3. Adequate change engineering

But this consistency, while necessary, is not sufficient. You also need adequate support, management and change engineering. And intuitive intelligence is essential here, as it enables you to detect obstacles to change and think about them in advance, thanks to feedback from the teams. And to overcome the difficulties thus encountered without losing direction. A clear, explained, but also shared strategy is one that is not only driven from the top, but is also the result of ongoing dialogue between managers and employees. And special attention to the reactions of both customers and competitors. This process is demanding but necessary and fruitful.

4. A process of trial and error

This logically leads to a well-conducted process of trial and error. Change must have a defined course, but it must be a well thought-out but flexible process. When developing a strategy, you know broadly where you want to go, but as the change unfolds, you discover the reactions of teams and customers. You therefore need to think about the tree of possibilities as far in advance as possible and not to plan the change rigidly and stick to it no matter what. Highly flexible and dynamic planning, incorporating the actual situation encountered, in a back and forth between the conceptualisation of the process followed and the reality that emerges as this process is rolled out, makes it much easier for you to reach your objective.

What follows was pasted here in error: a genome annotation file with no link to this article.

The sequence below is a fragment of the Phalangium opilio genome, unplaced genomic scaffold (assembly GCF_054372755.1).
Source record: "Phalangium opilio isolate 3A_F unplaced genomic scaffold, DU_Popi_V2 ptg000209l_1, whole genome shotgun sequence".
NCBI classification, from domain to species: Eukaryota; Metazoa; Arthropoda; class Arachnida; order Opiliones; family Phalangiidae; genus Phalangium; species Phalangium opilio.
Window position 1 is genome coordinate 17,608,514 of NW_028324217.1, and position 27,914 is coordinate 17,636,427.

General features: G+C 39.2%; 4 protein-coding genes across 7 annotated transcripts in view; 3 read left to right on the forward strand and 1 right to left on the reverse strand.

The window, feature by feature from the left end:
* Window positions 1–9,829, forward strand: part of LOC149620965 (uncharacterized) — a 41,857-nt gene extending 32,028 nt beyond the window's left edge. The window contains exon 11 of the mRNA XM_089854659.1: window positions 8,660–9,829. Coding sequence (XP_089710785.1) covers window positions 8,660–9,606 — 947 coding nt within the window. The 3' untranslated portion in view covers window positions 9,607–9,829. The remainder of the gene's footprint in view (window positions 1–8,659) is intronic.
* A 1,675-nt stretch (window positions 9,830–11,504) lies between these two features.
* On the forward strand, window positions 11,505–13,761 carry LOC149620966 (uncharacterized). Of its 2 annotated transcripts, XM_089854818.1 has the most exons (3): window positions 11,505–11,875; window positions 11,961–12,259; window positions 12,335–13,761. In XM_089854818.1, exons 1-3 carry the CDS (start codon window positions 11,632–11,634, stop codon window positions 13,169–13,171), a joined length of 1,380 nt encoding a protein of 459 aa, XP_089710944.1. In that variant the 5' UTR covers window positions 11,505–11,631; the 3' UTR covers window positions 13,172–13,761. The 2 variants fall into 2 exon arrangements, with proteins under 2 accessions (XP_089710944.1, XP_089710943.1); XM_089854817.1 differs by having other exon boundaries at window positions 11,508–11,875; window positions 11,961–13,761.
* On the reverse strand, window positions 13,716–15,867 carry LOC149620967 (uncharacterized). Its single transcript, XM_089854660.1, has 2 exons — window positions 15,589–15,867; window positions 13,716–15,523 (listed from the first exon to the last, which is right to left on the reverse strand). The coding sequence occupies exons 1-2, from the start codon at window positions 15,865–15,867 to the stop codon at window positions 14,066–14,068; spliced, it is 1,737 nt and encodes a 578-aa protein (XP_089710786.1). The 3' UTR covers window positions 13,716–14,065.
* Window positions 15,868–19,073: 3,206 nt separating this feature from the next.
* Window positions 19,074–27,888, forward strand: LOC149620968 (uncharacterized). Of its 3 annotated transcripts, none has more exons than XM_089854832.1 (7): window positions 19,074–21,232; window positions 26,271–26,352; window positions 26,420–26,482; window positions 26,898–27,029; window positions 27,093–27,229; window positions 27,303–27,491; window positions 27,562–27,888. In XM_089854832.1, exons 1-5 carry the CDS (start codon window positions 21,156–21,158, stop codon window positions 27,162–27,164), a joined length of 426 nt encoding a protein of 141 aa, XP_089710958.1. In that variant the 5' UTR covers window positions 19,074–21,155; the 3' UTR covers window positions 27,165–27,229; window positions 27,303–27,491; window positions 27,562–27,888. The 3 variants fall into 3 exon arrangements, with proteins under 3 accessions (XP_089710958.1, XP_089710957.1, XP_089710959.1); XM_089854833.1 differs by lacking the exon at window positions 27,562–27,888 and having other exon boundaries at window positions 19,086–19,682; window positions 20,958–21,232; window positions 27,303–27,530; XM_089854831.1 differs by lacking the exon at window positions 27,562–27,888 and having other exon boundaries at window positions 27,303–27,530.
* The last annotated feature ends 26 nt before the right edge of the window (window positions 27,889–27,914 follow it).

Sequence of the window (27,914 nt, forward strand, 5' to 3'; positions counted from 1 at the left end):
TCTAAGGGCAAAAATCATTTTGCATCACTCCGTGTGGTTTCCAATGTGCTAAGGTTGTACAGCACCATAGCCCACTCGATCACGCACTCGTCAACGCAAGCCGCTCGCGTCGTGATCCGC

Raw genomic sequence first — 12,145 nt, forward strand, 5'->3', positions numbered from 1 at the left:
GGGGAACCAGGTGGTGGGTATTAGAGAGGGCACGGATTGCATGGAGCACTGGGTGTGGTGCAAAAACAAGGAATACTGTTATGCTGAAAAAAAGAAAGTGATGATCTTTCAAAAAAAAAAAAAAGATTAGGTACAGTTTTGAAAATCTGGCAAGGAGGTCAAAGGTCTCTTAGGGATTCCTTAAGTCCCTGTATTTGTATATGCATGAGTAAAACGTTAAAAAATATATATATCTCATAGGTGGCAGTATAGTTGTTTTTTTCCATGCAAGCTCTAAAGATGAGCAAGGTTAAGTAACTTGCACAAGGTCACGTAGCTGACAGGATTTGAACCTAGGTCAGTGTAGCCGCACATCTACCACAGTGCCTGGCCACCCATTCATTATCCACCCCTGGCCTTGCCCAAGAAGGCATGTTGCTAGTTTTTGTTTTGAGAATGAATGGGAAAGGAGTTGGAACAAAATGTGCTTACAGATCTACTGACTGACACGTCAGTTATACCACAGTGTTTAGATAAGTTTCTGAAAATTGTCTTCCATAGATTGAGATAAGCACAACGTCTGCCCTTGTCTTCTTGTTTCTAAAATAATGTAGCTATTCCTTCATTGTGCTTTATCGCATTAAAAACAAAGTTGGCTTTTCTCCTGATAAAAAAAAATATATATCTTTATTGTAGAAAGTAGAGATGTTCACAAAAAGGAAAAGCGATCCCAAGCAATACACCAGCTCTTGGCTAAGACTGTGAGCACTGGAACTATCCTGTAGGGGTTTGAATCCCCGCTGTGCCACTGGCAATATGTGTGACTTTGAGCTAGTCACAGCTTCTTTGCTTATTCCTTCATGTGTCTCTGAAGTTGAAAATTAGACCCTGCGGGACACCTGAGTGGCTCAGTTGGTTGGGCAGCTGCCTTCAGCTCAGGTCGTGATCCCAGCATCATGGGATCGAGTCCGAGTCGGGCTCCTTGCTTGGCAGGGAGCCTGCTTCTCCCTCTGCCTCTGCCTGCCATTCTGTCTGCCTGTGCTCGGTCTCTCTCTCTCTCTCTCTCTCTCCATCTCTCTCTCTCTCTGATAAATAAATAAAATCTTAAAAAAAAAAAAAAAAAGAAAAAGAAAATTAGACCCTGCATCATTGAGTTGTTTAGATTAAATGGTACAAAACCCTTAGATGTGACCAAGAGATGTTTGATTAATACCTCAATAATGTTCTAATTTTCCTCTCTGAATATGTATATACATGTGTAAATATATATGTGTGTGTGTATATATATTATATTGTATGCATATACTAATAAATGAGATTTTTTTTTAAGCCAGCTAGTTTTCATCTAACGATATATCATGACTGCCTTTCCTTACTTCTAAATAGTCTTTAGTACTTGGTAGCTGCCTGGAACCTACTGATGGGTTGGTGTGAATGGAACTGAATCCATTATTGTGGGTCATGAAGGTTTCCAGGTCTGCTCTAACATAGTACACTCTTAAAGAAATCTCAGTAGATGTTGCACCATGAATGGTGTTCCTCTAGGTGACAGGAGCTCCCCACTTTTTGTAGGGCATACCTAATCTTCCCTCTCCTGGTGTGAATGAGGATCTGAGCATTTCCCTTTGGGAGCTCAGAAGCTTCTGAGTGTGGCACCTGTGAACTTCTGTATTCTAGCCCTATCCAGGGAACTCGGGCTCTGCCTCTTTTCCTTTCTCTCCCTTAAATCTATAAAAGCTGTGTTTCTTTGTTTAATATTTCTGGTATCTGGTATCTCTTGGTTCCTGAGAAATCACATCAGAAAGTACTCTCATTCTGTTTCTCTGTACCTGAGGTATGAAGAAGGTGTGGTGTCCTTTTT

5. True kindness and the importance of trust

Kindness is a positive value, running counter to the prevailing cynicism. It is not the mark of a lack of intelligence or insight. It does not imply naivety. True kindness is a benevolent demand. It is neither softness nor laxity. It does not mean intransigence either. Demanding means first of all being demanding of yourself, and then obviously of your teams in order to take them as high as possible, to ensure that they succeed and are therefore happy with what they do. Kindness is also about trusting people a priori. Trust given in this way often attracts the trust of others in themselves as well as in the person who first gave it. If it is misplaced, it must be withdrawn; a priori trust is not blind trust.

Shared trust is a key element in the smooth functioning of the whole and in job satisfaction.

6. Setting the pace and developing the pleasure of working